Daily Archives: May 16, 2013

Are climate models improving?

Kyle L. Swanson. Emerging selection bias in large-scale climate change simulations. Geophysical Research Letters. DOI: 10.1002/grl.50562

Climate change simulations are the output of enormously complicated models containing resolved and parameterized physical processes ranging in scale from microns to the size of the Earth itself. Given this complexity, the application of subjective criteria in model development is inevitable. Here we show one danger of the use of such criteria in the construction of these simulations, namely the apparent emergence of a selection bias between generations of these simulations. Earlier generation ensembles of model simulations are shown to possess sufficient diversity to capture recent observed shifts in both the mean surface air temperature as well as the frequency of extreme monthly mean temperature events due to climate warming. However, current generation ensembles of model simulations are statistically inconsistent with these observed shifts, despite a marked reduction in the spread among ensemble members that by itself suggests convergence towards some common solution. This convergence indicates the possibility of a selection bias based upon warming rate. It is hypothesized that this bias is driven by the desire to more accurately capture the observed recent acceleration of warming in the Arctic and corresponding decline in Arctic sea ice. However, this convergence is difficult to justify given the significant and widening discrepancy between the modeled and observed warming rates outside of the Arctic.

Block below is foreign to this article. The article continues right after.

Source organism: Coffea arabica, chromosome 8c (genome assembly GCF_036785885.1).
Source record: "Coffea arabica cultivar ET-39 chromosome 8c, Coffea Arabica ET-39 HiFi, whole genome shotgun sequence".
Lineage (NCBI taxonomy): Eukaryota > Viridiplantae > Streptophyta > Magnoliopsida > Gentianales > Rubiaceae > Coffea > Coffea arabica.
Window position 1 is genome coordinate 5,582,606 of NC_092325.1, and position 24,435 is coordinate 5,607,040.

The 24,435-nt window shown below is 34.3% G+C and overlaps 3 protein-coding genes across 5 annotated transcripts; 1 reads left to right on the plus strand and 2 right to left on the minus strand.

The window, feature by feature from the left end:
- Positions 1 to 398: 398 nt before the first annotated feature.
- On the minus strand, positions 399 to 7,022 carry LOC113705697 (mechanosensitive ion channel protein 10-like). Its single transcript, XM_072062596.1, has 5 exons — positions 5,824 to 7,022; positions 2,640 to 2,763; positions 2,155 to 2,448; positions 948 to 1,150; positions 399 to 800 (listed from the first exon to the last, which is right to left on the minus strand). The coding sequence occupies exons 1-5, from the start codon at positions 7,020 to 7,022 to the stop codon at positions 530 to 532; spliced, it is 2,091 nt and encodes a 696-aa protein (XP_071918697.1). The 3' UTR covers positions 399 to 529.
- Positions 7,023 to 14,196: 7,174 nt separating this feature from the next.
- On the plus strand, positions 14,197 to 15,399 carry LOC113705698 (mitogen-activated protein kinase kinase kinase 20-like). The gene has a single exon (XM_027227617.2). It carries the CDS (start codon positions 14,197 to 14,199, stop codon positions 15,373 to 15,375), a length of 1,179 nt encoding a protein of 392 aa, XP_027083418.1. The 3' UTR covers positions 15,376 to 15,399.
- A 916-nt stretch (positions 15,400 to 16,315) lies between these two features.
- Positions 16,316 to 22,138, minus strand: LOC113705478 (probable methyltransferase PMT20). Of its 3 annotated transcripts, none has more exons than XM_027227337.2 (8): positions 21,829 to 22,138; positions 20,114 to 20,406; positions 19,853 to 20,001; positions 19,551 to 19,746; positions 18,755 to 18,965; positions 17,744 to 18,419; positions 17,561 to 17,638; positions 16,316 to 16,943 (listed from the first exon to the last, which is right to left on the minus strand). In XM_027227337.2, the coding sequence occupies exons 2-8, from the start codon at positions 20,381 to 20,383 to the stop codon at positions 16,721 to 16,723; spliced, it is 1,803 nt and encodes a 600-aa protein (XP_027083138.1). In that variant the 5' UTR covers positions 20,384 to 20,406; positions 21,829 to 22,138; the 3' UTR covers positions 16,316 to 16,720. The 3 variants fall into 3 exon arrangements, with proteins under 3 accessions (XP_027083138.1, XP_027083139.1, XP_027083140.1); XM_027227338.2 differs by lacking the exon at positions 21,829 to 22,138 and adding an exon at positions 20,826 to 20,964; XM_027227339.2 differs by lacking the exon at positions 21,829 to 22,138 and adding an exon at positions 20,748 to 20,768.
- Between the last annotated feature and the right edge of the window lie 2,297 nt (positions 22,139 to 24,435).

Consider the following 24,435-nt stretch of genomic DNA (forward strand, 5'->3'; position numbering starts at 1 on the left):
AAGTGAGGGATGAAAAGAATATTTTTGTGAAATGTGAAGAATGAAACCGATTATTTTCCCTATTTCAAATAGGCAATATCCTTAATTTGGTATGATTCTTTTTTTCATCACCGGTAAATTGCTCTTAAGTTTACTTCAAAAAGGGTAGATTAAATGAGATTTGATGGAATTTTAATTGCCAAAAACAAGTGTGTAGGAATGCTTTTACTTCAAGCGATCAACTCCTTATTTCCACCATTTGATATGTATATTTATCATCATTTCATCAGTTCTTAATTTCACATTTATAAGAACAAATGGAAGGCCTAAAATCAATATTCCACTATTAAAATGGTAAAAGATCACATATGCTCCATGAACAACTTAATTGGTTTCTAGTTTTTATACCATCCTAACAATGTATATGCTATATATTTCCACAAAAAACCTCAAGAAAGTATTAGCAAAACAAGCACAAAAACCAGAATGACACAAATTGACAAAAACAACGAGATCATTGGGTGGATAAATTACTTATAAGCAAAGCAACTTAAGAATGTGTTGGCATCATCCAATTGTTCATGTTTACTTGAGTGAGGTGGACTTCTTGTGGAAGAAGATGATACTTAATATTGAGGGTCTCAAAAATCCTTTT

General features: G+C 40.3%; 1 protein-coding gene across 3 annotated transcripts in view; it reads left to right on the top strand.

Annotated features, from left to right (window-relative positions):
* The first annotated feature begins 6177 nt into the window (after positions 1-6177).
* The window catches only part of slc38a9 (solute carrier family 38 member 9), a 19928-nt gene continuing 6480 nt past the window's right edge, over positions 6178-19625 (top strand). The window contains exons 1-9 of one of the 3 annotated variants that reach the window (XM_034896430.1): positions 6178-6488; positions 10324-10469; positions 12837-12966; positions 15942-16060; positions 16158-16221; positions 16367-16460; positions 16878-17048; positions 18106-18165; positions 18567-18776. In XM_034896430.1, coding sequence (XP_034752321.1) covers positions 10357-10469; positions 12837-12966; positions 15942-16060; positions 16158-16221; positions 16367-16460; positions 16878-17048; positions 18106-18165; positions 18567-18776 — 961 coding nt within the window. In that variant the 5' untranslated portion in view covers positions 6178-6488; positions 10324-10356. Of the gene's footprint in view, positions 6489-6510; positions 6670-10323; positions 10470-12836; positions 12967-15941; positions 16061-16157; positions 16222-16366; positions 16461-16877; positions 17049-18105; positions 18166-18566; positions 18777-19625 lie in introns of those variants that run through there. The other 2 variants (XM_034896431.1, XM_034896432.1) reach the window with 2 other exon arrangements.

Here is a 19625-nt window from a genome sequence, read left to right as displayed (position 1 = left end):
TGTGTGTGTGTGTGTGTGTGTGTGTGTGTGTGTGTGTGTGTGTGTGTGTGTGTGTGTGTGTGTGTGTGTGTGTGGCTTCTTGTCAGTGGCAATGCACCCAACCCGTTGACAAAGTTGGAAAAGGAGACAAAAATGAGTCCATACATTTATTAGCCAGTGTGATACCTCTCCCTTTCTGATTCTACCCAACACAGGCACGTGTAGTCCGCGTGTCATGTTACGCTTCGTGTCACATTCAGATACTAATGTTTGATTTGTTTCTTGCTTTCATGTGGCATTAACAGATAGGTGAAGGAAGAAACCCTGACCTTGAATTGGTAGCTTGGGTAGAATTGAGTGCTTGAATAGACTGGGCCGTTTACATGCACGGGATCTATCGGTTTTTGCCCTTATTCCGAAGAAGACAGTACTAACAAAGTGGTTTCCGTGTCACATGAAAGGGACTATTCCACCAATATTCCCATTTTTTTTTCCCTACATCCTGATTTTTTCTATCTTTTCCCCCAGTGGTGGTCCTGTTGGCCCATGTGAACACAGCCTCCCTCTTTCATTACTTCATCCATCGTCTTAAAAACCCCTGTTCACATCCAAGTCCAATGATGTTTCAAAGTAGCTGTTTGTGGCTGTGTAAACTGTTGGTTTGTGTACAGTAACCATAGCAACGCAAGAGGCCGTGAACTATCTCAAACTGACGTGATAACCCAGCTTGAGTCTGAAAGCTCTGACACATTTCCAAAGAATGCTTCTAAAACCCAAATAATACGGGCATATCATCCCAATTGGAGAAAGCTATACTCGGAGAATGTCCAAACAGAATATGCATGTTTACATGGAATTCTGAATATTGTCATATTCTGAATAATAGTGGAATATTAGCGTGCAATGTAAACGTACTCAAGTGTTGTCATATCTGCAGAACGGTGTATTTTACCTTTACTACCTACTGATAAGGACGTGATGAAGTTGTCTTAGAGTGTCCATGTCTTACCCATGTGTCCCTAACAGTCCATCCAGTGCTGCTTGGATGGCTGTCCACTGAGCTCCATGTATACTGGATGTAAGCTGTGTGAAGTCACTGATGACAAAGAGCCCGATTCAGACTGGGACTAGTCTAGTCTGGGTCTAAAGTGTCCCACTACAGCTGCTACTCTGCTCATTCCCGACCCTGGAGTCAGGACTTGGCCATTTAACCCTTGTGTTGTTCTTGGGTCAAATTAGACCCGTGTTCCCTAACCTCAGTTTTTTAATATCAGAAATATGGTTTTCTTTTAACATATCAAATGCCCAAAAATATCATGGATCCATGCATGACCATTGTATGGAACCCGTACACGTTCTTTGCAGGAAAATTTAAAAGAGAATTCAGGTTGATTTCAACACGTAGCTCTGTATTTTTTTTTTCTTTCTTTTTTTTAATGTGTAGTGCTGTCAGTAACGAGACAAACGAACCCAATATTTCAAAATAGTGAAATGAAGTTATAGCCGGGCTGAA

Click here for the full paper (fee).

Atmospheric methane concentrations less than IPCC predictions

Almost all climate models project atmospheric methane levels to increase over the next 3 decades. Some IPCC scenarios assume a large increase throughout the 21st century. Actual observations are well below these model predictions. Click here or images below for a full report.

methane

cover